It became clear to me that this was a serious undertaking. I knew little of the events in Poland, or Solidarity, or the history of that part of the world, so I went to work to educate myself. I created a spread-sheet with chronological lists of what happened in the West, behind the Iron Curtain, Russia, America, In Grazyna’s life, even my own life living in the free world.
That’s where it hit me that after the second world war, we in the West had the most expansive growth ever seen of technology, standard of living, inventions, freedom and prosperity while things behind the Iron Curtain went from bad to not much better. I produced/edited the opening of the film as it is today, with this point in mind, ending with a scene of violence and oppression cut to young girls doing the twist in the West. My idea was to have the audience be able to link their life-experience to what took place in the Eastern Block while few paid any attention. I thought it would be a great idea to use this back-and-forth flashes, showing what was simultaneously happening in the East and West throughout the film, so people could relate events in the film to their own lives.
When I had this opening edited, Grazyna and Ms X came to the studio. They both cheered and said, “you got it!”.
I became interested – and wanted to show – what was the straw that broke the back of the Communist Regime? How did the people hold on? How did the wall fall?
During the next months Grazyna often came up by train from LA to more interviews, tell me details of how the Communist occupied system worked. Simon Fox (we share office/studio space) often helped me with historical understanding as well as crafting the narrative, tone, text and voice-over we ended up using. We came to understand the colossal difference the Pope had made in supporting the faith of the People of Poland, and shaking up the Communists. We learned of George Higgins, and the role he played between the American Unions, the Vatican and the Solidarity movement.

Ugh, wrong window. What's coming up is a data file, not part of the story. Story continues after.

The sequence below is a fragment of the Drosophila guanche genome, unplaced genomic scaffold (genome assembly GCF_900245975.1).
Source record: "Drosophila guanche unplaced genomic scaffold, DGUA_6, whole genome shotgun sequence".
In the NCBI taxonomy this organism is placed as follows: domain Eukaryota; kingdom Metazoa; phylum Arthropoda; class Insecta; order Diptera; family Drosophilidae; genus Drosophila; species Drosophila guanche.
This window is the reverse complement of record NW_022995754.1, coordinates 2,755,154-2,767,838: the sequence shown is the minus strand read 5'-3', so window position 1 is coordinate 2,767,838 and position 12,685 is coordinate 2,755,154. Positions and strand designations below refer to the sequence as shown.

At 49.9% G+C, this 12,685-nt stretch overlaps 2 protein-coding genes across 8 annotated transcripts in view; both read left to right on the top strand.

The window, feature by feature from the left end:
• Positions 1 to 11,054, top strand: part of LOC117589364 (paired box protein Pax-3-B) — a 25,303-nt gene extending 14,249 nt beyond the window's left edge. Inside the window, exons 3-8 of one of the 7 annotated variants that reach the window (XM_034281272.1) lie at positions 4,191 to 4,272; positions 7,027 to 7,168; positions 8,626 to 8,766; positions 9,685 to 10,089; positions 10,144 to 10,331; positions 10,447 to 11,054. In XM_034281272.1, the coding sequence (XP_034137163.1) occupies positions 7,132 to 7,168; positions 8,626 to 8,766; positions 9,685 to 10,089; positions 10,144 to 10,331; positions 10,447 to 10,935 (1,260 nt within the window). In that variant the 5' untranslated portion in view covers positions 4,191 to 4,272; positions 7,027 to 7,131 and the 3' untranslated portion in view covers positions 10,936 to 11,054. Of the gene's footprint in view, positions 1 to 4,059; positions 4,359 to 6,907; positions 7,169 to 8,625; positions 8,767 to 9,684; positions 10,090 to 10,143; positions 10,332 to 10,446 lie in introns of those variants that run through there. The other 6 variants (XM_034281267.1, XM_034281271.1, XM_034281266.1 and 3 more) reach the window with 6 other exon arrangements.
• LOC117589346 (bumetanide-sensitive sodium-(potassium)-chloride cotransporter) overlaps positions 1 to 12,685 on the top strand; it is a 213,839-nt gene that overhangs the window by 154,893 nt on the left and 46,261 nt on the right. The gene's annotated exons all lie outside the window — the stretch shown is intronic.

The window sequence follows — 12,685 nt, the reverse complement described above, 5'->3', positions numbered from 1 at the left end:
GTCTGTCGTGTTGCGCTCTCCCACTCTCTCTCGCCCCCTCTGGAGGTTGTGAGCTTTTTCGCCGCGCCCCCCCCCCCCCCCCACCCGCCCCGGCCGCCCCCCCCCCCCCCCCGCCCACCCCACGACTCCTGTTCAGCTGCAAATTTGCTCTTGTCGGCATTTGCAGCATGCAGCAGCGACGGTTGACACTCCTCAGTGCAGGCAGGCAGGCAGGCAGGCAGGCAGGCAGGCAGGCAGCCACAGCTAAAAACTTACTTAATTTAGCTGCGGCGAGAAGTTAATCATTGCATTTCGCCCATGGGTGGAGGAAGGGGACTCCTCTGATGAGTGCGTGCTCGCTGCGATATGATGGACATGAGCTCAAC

Somewhere along the line, I realized we really needed some re-enactment scenes if at all possible. It became clear that I could only find some historical pictures and videos and it wasn’t enough to tell the story. If this film was to be more than just a “teaser” and it looked like it was – we needed re-enactment scenes. We could not shoot it here in America, but Grazyna had a good idea: She knew friends in Poland who were part of a film-school and perhaps we could get them to work cheaply. She thought they would be thrilled to do so.
After I had produced (on a shoestring budget) of about 14 minutes and everyone involved wanted me to keep going, more money was raised by Ms X. to do so. She became important to the production for more than one reason: She was spiritually connected and would guide my choice of segments and where to focus.
The Re-enactment Scenes
Somehow money was raised to do the scenes in Poland I felt we needed. I had several video-conversations with the cameraman, Pietr and the instructor, Andrew. They wanted a script, so I produced one. They wanted another style of script, so I worked up many pages with scene numbers, camera-angles, location, lighting suggestions, etc. A cast and a “star” was found and Grazyna went off to Poland to supervise the filming over 3 days.
When Grazyna came back with the footage used what I had of filters, layering, motion control and sound effects until we had some workable segments.
During Grazyna’s visit to Poland she made a good connection with the Solidarity Museum in Gdansk, and she managed to secure raw historical footage from the famous meetings between Solidarity and the Polish Government, which I was grateful to stabilize and use effectively towards the end of the film.
How to end it?
So on it went. My biggest concern for the production was how to end it. What was the ending of the film, I kept asking myself, Ms X and Grazyna. Was it the fall of the Berlin wall? No, Grazyna had emigrated to the USA 8 years earlier. So was it the with victory of Solidarity? No, it was a short-lived victory as Martial Law was declared 6 month later. The film was about the unsung heros, like George Higgins, it was about the faith of the people, the courage of John Paul II, the support of Ronald Reagan and the American people. When it came time to choose the title, I came up with “Candles in the Window”. Luckily Grazyna and Ms X agreed.
At the completion of the project, I composed and produced an original music score. The film now had music almost wall-to-wall. We had a screening at the studio and when the film finished, both Grazyna, Ms X and I had tears in our eyes. “You did it. It’s a masterpiece” was said. We had produced a wonderful film and all the long hours and sacrifices I, Ms X and my partner Linda had made were now behind us.